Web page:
Bringing creativity to medical communications: A process, not a point in time

Every time I attempt ‘creativity’, it goes all wrong. It even happened with this blog post. I opened a blank Word doc late one afternoon, slapped a label – ‘Structure of creativity’ – at the top, and waited for inspiration to hit.

Then I kept waiting. Tried drinking some water (note: hydration is not the same thing as inspiration). Started getting frustrated.

And then thought, ‘What advice would I give a fellow medical writer in this situation?’ and realised I was following absolutely none of it. (The fact that writers are their own worst enemies transcends space and time.) So I stopped waiting and jotted down that advice, and – magically – it created a structure that made creativity a doddle.

Tip 1: Inspiration is not the same thing as creativity

Because inspiration doesn’t start with a blank page – procrastination does. Every piece of work, whether it’s writing a blog post or a symposium agenda, all the way to developing a communications strategy, requires a set of complex decision-making. And when you stare down all those decisions, big and small, cognitive overload can result, leaving you feeling ‘frozen’.

To break through the mental ice, you can jot down some notes, summarise some research, pull up a template or a previous example.  Look around you, read what other people are saying – just think generally about what has actually grabbed your attention recently. Inspiration is everywhere, but the one place it is not is on a blank page.

Tip 2: Let your structure be your springboard

After leveraging the open mindset, it’s time to start analysing. This is where you pinpoint what has grabbed your attention or the themes that arise consistently. Make a list of these factors, and ask: Why are they so effective? Why do these themes keep coming up, and not others?

Once you’ve understood the rationale, you have the underpinnings of your next great idea. Because creativity doesn’t happen in a vacuum. Rather, it’s the product of drawing on what you have – joining up your technical expertise (job skills) with new practices – to meet the specific challenge in front of you.

Think of it like a recipe for a casserole, a dish with lots of parts that all have to come out right individually for the whole to be delicious: the recipe merely provides a structure that allows the flexibility to make changes for a fresh twist or to meet a particular need.

Tip 3: Problem-solving/making connections is the real creativity

Broadly, consider the various kinds of medical education, publications and communications you do, including everyday emails with clients and key opinion leaders. Or look at the specific brief or piece of work you need to tackle. Whether the problem in front of you is big or small, this is where the thing that looks like imagination takes place.

It’s just a matter of making connections between your sources of inspiration and the problem you’re trying to solve. The structure doesn’t bind you to replication, but gives you the path forward to creation. The prolific, oft-lauded director Martin Scorcese had a great take on this topic when talking about director’s cuts:

“The director’s cut is the film that’s released — unless it’s been taken away from the director by the financiers and the studio. [The director] has made their decisions based on the process they were going through at the time. There could be money issues, there could be somebody that dies [while making] the picture, the studio changes heads and the next person hates it. Sometimes [a director says], ‘I wish I could go back and put it all back together.’ All these things happen. But I do think once the die is cast, you have to go with it and say, ‘That’s the movie I made under those circumstances.’”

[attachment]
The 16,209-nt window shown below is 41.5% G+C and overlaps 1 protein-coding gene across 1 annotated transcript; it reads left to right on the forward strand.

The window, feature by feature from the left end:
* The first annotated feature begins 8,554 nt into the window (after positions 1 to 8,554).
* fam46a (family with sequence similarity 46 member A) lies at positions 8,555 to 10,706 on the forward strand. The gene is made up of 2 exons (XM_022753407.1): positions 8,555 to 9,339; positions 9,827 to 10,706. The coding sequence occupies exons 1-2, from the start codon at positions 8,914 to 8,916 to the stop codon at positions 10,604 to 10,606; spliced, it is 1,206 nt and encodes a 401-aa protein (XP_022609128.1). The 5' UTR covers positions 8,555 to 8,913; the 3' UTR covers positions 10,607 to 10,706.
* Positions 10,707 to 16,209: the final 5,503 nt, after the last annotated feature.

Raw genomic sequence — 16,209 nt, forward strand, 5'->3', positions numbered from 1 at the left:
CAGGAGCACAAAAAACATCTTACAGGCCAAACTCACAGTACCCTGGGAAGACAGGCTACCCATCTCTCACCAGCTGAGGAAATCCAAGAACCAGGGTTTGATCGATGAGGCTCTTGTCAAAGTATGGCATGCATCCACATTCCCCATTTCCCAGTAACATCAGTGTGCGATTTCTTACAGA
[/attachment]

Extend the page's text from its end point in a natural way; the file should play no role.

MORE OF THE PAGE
In medical communications, our work is often bound by clients’ internal processes, budget, digital platform capabilities, audience preferences, scientific accuracy, codes such as ABPI – the list goes on. Creativity doesn’t focus on tearing down those constraints, but on finding new ways to work with them and make something compelling.

Tip 4: Do the work

Just buckle down and write the thing/assemble the pitch/create the strategy, in the way that works for you. It doesn’t have to be perfect, it just needs to be done, so you can build and iterate and innovate on what exists. That’s it. That’s the tip.

Tip 5: Share and test

Put it out there in the world. Be able to substantiate the rationale. Show your co-workers how you did it. Take on feedback, from clients, audiences and peers. Figure out the themes that arise about your own work, refine and apply to the next big thing. That’s how what started as a creative idea becomes best practice.

Let’s breathe new life into medical communications

This is what works for me – and it’s a process that’s always evolving. There are plenty more resources out there; just google ‘creativity framework’. More specifically in writing, Pixar’s much-circulated 22 rules of storytelling demonstrate just how many different ways a formula can support creativity.

If you want to set yourself a 15-minute challenge to freshen up your approach to a problem, here’s a quick way to do it:

  • Think generally about what has actually grabbed your attention recently
  • Pinpoint the particular aspect that grabbed your attention
  • Ask: Why was this so effective?
  • Consider the various kinds of medical education, publications and communications you do, including everyday emails!
  • Apply the principles and add a fresh twist for how you can improve delivery or the deliverable

That’s what we did at a recent internal Bedrock workshop and it worked a treat, generating various ideas and tactics to meet challenges. Try the 15-minute challenge, see what happens. And if you’d like to learn more about how we embed our freethinking value into everything Bedrock does, check out our current openings and drop us a line.